Do you have a toddler who needs to be occupied while you cook dinner? Or maybe you just find your child’s things have taken over your tables and counters. Well then, this post may be for you! It will show you how to create a kids activity center that can provide hours of fun for your child. My toddler loves puzzles, so a fair amount of our kids activity center is used to organize and store puzzles.
The project is super easy- if you have a closet or pantry door you can use it doesn’t even require tools! If you need to mount it to your wall, then you’ll need a few basics.
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Step 1: Take your space into account- where is good for your kids activity center?
My kids activity center is on the front side of our kitchen pantry door. This keeps it easily accessible to me throughout the day, and using a door made it super easy to put up. You’ll want to locate yours in or near a space where your kids spend a lot of time and actually do their activities.
That said, you have to think about the space YOU have. A Pinterest-perfect idea that doesn’t work in your space is anything but perfect.
For example, I used two over-the-door hanging systems. Why didn’t I use the same one twice? It wasn’t that these are the perfect two for every house. It was because I needed the one closer to the freezer door to be slimmer! If I’d used the larger one twice, I would either 1) not be able to fit a frozen pizza in my freezer, or 2) have to remove half of the kids activity center to fully open my freezer. Both of those were unacceptable, so I decided on a lower profile organizer for the side the freezer opens into.
You have to make this work for YOU. For YOUR space.
Step 2: Decide how much vertical space you need for your kids activity center
Do you need one hanging organizer? Two? Six? Again it is going to depend on your lifestyle, and your space.
If you have five kids you might (ok probably) need more vertical storage than I do for two. What are they into? If they paint all the time and use ALL the color options those will take some room. What ages are they? Are they old enough to prioritize their favorite things? Can you have one per child and allow them to decide what they store in it? Or one for shared items and one where each child gets a shelf for their favorites?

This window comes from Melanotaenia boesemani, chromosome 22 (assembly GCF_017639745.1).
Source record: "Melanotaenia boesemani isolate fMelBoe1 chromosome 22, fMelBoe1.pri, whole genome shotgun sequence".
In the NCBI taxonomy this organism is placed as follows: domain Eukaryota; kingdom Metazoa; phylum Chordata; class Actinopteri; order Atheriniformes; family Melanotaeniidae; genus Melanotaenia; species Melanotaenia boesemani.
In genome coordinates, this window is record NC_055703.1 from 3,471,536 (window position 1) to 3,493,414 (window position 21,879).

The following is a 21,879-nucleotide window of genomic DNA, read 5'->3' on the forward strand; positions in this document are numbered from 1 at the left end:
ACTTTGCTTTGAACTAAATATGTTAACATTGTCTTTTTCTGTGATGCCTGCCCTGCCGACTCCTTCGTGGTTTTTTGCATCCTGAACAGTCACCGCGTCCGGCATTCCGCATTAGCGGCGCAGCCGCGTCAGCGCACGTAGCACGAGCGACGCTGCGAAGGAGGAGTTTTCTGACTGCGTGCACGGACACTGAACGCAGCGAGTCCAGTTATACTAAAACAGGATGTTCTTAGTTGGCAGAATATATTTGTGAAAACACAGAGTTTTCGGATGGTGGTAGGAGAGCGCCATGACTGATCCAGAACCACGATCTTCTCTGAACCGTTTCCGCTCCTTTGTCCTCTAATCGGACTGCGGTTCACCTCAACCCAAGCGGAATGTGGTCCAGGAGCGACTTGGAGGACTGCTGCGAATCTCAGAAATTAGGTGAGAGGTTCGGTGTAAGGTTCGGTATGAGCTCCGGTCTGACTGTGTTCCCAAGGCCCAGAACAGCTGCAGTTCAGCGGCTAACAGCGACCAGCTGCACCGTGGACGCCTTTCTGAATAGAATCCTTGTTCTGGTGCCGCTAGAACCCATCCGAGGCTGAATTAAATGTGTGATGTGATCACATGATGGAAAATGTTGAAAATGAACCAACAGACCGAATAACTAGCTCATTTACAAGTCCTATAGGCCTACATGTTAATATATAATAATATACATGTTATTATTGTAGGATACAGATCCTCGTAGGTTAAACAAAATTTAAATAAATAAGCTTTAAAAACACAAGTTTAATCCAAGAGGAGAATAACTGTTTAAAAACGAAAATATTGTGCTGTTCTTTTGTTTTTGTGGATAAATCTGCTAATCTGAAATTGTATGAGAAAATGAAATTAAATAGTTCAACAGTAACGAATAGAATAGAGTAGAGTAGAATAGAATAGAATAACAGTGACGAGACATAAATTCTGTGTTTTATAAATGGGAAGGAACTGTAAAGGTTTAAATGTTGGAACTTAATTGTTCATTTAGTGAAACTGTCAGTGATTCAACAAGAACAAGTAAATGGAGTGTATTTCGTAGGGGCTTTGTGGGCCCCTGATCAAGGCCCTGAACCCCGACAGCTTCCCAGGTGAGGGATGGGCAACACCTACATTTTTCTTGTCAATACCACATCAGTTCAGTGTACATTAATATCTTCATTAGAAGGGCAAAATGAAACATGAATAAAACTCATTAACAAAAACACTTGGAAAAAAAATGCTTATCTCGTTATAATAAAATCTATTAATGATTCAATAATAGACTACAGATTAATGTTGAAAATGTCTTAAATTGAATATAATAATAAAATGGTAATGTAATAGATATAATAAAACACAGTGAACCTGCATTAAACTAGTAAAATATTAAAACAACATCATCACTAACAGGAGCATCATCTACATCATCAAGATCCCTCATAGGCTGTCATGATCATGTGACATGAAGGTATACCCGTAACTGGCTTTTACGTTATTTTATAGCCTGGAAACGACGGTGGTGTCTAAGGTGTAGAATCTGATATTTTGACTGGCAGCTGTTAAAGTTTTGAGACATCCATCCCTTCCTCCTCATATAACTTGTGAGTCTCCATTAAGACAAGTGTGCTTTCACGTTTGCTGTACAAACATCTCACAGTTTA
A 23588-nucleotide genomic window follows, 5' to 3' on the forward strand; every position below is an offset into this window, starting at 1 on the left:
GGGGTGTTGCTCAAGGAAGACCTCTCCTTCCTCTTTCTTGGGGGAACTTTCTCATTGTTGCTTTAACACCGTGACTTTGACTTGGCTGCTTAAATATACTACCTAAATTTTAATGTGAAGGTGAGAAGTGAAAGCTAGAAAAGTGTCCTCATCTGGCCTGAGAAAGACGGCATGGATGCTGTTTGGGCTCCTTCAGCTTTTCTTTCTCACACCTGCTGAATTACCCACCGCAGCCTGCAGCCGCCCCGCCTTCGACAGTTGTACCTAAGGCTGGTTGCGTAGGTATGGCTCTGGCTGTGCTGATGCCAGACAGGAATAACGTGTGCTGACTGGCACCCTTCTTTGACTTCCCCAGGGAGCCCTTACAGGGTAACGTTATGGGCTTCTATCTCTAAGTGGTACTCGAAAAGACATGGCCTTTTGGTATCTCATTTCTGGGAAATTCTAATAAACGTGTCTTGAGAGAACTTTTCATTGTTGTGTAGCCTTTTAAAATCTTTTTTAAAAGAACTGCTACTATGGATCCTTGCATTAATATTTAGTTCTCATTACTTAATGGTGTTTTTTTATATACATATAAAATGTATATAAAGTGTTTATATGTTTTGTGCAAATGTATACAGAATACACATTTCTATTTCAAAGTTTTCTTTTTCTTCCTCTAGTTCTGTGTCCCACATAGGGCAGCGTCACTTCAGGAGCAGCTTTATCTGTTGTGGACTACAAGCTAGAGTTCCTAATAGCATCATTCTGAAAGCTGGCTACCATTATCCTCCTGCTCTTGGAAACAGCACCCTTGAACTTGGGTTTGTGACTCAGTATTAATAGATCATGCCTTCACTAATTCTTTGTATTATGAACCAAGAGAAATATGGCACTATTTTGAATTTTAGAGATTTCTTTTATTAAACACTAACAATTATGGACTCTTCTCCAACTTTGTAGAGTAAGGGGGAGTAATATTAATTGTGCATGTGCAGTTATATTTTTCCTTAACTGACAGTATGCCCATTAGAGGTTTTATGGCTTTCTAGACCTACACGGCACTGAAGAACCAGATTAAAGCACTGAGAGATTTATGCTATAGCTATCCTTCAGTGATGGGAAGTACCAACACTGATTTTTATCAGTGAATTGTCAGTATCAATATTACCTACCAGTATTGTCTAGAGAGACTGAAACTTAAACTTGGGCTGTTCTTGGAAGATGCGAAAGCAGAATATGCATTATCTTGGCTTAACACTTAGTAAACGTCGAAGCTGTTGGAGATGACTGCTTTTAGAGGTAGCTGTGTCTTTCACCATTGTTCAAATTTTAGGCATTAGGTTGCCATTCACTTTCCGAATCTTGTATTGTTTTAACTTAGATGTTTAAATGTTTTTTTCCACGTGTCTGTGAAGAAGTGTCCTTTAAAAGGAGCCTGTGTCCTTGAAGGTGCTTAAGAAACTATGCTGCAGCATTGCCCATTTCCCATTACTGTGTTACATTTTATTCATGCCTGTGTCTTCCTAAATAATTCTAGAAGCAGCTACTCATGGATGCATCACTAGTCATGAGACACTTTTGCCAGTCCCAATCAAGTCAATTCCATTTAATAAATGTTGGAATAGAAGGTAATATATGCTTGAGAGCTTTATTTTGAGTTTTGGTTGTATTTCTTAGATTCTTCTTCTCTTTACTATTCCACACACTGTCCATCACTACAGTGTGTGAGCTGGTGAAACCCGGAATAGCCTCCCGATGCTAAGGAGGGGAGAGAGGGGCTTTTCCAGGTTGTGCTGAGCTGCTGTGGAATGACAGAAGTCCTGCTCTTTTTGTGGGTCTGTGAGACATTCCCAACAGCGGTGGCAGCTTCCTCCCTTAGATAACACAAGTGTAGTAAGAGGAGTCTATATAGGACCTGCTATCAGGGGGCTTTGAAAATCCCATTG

Make a decision as to how you want to set things up, and go for it. We’re talking about things that hang on doors or nails, so it’s easy to change if you decide it isn’t quite right in a few months. This is your house, your space, your rules.
Step 3: Order and hang ’em up baby!
I personally went with over the door organizers. If you have a door that makes these super easy to hang up. If not, there are three good ways to hang them on the wall.
The first is the method I used, which is heavy duty picture hangers like these. The drawback to these is that the top portion above the holes won’t sit perfectly flush against your wall, which you can see in my mail organizer. To me that small “imperfection” is worth the easier installation, but if you prefer you can go for another method.
The second is to get some thick fabric that can support the weight, and thread it through both holes. Then tie or sew the fabric securely, and hang it on a single wall hanger. You could still use a picture hanger like in the first, but now the picture hanger will sit above the organizer instead of behind it. If this method speaks to you there are even organizers like these that are meant to hang that way.
The third, more traditional one involves a stud finder, some nails or screws, and a hammer or drill. This is the one I would ask my father-in-law to do, because he loves those kinds of projects!
Step 4: Put some of your kids activity center things in them
Why not all of the things? Because you don’t need all of the things. This kids activity center is a place you can keep puzzles, workbooks, and creative items like paint and construction paper that get used regularly. Defining regularly is up to you. It might stuff that gets used daily, weekly or weekly-ish (my personal guideline), or monthly. It isn’t for everything. Once a year stuff doesn’t need to be displayed where you can see it everyday.